Why Healthcare Information Is Still Way Too Easy to Hack

Business.com / Technology / Last Modified: February 22, 2017

95 million American patient records were hacked last year. Why hackers want your personal data, what they do with it and how to stop them.

HIPAA’s HITECH Act and the Omnibus Rule were enacted to prevent data breaches in healthcare; however, cyber-attacks against healthcare providers continue to rise.

On March 26, 2013, HHS enacted a final Omnibus Rule to implement several provisions of HIPAA’s HITECH Act. HHS made these provisions to strengthen data security on electronic Protected Health Information (ePHI).

Since its enactment in 1996, several provisions have been incorporated into the original Health Information Profitability and Accountability Act (HIPAA), one of which is the Health Information Technology for Economic and Clinical Health Act (HITECH).

In 2009, HHS enacted the American Recovery and Reinvestment Act, which includes the HITECH Act. The U.S. Department of Health and Human Services (HHS) audits HIPAA-covered entities to ensure compliance.

Related Article: The Security Risks in Social Media: Interview with Joseph Steinberg

Health Care Industry Breaches Among the Top Seven Cyberattacks for 2015

For 2015, three of the top seven cyber attacks affected the health care industry.

The Anthem breach ranks as number one. These breaches reiterate the importance of implementing and abiding by HIPAA's Security Rules.

Number of Data Breaches in the U.S. 2014-2015 By Industry
Medical/Healthcare #1 in Data Breaches

Why Are Healthcare Data Breaches on the Rise?

Angela Griffo is the vice president of 10Fold’s security practice. In a statement to the press, Griffo says that 10Fold’s research finds that cyber-criminals are choosing to target the health care industry more often.

PHI attained through a data breach provides cyber-criminals with valuable information that cannot be changed.

While credit cards can be canceled and reissued, birth dates and social security numbers cannot.

What do Attackers Do with the Information They Obtain?

Patient and employee information that is stolen during a health care security breach may be used to commit:

  • identity theft
  • insurance fraud
  • targeted attacks

The attackers may sell this information online or use the information themselves. If a hacker attains a patient’s record and adds false information to it, the risk of a medical complication increases.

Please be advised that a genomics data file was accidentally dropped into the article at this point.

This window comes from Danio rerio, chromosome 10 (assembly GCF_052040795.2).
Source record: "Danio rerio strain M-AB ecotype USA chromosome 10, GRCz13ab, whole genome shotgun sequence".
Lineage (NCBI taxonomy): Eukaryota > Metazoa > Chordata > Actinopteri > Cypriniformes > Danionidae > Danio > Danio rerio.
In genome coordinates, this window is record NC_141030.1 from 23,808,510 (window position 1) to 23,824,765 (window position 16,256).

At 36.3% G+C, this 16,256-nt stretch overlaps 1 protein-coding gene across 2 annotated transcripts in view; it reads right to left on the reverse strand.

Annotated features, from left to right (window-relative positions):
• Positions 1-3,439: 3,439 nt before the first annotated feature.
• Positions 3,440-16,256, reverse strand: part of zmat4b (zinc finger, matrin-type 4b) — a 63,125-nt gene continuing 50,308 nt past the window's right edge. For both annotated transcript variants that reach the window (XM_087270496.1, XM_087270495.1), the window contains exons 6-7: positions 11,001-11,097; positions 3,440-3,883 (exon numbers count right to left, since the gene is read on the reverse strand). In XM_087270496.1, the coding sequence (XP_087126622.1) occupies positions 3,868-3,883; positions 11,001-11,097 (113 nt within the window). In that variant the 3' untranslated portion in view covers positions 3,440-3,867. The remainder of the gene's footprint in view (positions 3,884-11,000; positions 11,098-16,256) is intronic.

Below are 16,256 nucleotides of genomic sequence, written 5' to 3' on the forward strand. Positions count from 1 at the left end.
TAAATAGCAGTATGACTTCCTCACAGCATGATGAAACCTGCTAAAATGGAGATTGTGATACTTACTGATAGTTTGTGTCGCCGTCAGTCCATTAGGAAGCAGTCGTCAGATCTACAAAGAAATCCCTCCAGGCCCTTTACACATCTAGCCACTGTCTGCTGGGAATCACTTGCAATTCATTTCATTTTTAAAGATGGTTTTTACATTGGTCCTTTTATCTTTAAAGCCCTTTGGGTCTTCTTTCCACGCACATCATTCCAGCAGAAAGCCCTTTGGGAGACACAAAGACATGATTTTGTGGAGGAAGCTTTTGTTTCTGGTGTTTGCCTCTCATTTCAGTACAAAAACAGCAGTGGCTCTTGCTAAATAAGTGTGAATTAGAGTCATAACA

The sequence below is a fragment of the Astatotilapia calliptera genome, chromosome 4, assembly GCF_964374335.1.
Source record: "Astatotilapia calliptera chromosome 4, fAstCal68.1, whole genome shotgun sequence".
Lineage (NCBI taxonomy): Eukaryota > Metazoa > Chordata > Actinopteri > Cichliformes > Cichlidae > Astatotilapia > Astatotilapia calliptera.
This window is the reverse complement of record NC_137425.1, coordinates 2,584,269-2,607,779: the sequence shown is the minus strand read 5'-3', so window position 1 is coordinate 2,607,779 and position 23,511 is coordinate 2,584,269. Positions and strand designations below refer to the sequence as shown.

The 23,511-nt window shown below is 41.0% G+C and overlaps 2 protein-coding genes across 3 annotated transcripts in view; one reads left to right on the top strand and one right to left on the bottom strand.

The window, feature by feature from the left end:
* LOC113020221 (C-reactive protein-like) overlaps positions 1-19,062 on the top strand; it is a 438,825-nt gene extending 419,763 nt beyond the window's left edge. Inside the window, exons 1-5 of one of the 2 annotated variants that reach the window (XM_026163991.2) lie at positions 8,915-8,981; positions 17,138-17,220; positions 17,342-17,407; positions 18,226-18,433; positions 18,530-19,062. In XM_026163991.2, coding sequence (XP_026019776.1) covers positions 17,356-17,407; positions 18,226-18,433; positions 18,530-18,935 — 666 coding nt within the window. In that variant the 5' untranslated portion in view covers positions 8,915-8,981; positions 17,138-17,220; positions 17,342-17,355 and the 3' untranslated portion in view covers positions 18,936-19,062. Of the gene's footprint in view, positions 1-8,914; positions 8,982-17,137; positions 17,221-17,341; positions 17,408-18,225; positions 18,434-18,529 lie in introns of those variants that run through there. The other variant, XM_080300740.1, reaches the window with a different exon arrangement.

Related Article: Prepare for the Worst: How to Create a Cyber Security Incident Response Plan

February 2016 Report: Know Your Enemies 2.0

This Feb 2016 report from the Institute for Critical Infrastructure Technology states that currently, healthcare providers are the main target for cyber attackers.

Providers are vulnerable because they focus on saving lives. Healthcare payers concentrate on processing transactions to ensure that patients remain well and health care providers can continue treating patients.

Cyber attackers view this dedication as a weakness.

Categorizing Cyber Attackers

Cyber attackers are categorized according to who they target, what tactics they use and which techniques they employ.

1. The Hacktivist

A hacktivist is politically motivated and targets institutions that have opposing political beliefs.

Generally, a hacktivist attacks using a denial-of-service (DDOS) service method. This technique overloads the server until it finally crashes.

When a hacktivist targets a health care provider, he or she is looking to attain specific information about intellectual property, patient data or to embarrass the establishment.

2. The Cybercriminal

A cyber criminal is a conventional attacker who targets an institution. Once the data is obtained, the cyber criminal demands money in return for not disclosing the compromised data.

Malware and Ransomware are the methods cyber criminals use to hold data hostage until the establishment or individual who owns the data pays the demanded ransom amount.

According to the report, this type of data breach will be the main threat to organizations in 2016: In particular, a threat to mission critical assets and mHealth wearable devices.

3. Nation State Actors

Nation State Actors sponsors threat groups launching attacks against a foreign government and/or an organization. This group relies on malware that is customized to each target.

This malware frequently contains rootkits. These rootkits provide attackers the means to maintain an insistent presence. The Nation State Actors target healthcare facilities to collect personal data and disrupt service.

4. Script Kiddies

Script Kiddies are not necessarily considered computer savvy attackers, as they are the least skilled when it comes to cyber-attacks.

These individuals obtain the tools they use (e.g. malware) from larger, more experienced attack groups.

The majority of the tools Script Kiddies use are automatic and meant to be used by computer-savvy individuals; therefore, Script Kiddies usually enter a health provider’s IT system through opportunistic means.

5. The Cyber-Terrorist

A cyber terrorist targets systems in an effort to disturb and sometimes terminate infrastructure. In addition, a cyber-terrorist may inhibit the critical services of a particular nation, organization or sector.

When a cyber-terrorist attacks the healthcare industry, the goal is to frame another smaller hacking group; thus, causing panic and turmoil.

Related Article: Internet of Things: Security, Compliance, Risks and Opportunities

HIPAA’s HITECH Act Compliance Checklist

Complying with the data security requirements set forth by HIPAA is essential for every health care provider, which is why a full understanding of HIPAA’s HITECH Act is vital.

To assist providers with the process of implementing these administrative, technical, and physical safeguards, HIPAA offers an online Compliance Checklist.

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